The New York State Department of Environmental Conservation opened a more than 90-day public comment period on its revised draft Supplemental Generic Environmental Impact Statement, DEC Commissioner Joe Martens announced Sept. 7. In addition, the agency will issue its proposed regulations governing high-volume hydraulic fracturing in early October.
"Throughout this process, DEC's number one priority is to protect the state's drinking water and environment in concert with exploring options to safely and efficiently extract the state's natural gas. This will enable New York's economy to benefit from this resource and the job opportunities that development is expected to bring," Martens said. "We look forward to receiving comments from the public that will help inform the final conditions for high-volume hydraulic fracturing in New York state. The proposed environmental mitigation measures and the regulations that codify those measures go hand in hand. It makes sense to move forward with them together and hold simultaneous public comment periods and hearings."
The public comment period for the revised draft SGEIS began Sept. 7 and concludes Dec. 12. The public comment period for the regulations will begin in early October and will run concurrently with the SGEIS public comment period. DEC plans to hold four public hearings during the comment period for the SGEIS and regulations in November. The hearings will be held in counties within the Marcellus Shale region, as well as New York City. Exact dates and locations will be released in early October.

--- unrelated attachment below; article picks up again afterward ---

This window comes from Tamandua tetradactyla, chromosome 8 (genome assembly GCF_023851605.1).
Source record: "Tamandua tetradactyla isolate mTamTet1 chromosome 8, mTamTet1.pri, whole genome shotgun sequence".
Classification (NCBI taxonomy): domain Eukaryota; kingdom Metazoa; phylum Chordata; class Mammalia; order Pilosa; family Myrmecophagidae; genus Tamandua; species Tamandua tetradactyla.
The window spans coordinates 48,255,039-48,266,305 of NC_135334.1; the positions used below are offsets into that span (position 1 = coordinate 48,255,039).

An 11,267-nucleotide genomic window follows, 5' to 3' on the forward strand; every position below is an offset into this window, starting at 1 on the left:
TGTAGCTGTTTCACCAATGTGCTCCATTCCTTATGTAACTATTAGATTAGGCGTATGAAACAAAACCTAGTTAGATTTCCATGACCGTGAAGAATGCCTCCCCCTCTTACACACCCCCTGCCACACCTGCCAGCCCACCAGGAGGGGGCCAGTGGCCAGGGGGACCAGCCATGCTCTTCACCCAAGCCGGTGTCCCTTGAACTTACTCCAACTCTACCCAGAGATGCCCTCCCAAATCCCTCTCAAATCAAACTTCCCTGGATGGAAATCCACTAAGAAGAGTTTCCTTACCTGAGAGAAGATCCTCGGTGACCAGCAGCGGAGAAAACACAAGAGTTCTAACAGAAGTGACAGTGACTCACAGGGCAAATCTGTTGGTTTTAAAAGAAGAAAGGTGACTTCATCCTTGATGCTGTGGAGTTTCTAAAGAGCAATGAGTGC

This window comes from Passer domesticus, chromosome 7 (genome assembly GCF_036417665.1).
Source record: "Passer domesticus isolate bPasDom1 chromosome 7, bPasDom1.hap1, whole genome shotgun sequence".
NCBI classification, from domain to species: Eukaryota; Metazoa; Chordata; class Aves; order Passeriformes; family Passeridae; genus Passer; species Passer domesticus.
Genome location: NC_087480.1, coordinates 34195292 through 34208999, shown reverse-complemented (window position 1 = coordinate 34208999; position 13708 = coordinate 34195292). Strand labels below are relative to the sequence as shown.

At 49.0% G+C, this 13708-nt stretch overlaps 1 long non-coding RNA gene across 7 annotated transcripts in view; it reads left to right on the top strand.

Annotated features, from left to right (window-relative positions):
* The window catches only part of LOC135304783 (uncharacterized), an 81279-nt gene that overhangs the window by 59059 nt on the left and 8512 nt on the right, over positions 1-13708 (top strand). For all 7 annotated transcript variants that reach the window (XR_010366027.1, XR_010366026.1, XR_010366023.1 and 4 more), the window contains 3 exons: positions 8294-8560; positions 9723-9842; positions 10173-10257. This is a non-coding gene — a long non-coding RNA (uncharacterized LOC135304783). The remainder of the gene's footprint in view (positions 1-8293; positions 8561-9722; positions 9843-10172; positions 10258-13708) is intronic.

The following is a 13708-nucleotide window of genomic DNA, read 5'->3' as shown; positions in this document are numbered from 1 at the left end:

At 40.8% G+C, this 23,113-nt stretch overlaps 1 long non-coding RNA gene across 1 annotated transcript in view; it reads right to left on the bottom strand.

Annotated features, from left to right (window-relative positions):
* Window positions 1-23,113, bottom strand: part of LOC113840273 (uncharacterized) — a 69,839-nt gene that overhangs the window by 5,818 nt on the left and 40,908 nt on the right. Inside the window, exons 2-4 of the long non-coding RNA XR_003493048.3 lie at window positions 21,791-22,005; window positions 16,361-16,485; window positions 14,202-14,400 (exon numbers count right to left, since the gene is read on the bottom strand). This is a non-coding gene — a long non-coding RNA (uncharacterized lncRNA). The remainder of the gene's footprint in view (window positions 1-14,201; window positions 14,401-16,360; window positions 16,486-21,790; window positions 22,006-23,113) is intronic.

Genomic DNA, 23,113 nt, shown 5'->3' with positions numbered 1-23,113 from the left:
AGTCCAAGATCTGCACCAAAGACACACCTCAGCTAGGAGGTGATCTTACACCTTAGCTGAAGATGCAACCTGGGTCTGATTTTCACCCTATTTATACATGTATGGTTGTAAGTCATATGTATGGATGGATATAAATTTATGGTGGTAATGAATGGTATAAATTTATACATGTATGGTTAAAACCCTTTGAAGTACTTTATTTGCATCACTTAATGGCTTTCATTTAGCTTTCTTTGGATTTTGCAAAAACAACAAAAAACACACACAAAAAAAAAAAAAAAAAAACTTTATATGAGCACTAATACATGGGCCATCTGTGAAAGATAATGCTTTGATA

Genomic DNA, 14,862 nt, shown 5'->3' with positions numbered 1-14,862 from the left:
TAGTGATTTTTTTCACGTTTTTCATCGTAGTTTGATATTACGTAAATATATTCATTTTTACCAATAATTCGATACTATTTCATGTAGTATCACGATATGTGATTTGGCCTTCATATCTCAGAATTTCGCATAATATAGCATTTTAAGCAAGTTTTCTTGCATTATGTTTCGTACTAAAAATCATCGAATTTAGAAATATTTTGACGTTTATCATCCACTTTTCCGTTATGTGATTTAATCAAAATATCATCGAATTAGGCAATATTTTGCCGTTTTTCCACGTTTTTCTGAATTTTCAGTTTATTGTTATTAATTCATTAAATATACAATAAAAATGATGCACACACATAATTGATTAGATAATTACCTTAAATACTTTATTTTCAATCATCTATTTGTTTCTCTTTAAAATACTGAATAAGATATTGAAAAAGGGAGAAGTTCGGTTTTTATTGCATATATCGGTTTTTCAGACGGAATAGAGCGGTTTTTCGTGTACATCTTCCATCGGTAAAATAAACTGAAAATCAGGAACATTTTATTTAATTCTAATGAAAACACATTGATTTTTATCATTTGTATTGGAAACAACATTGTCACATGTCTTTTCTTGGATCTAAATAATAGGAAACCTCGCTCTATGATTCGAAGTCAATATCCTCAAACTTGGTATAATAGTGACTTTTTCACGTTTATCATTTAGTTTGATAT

Under the public comment schedule, the public will have more than 150 days to review the proposed environmental mitigation measures in the draft SGEIS, which were released July 1, and more than 90 days to review the SGEIS sections and mitigation measures addressing socioeconomic, community character, visual, noise and transportation impacts. Once the comment period is complete, DEC will review the comments on the draft SGEIS and proposed regulations and prepare responses to be released with the final SGEIS. No permits for high-volume hydraulic fracturing will be issued until the SGEIS is finalized and DEC issues the required Findings Statement.
Comments can be submitted by Web at: http://www.dec.ny.gov/energy/76838.html or by mail to: Attn: dSGEIS Comments, New York State Department of Environmental Conservation, 625 Broadway, Albany, NY 12233.
Comments should focus on changes in the 2011 revised draft SGEIS. Comments previously submitted on the 2009 draft will be considered in the final SGEIS and do not need to be resubmitted.
DEC reported the draft socio-economic analysis of the impacts associated with high-volume hydraulic fracturing activities found that when the well construction rate is at its maximum level, total direct employment could reach 6,198 full-time equivalent workers under a low-development scenario and 24,795 FTE workers under the average-development scenario. These jobs are estimated to bring $419.6 million to $1.7 billion in earnings for the workers.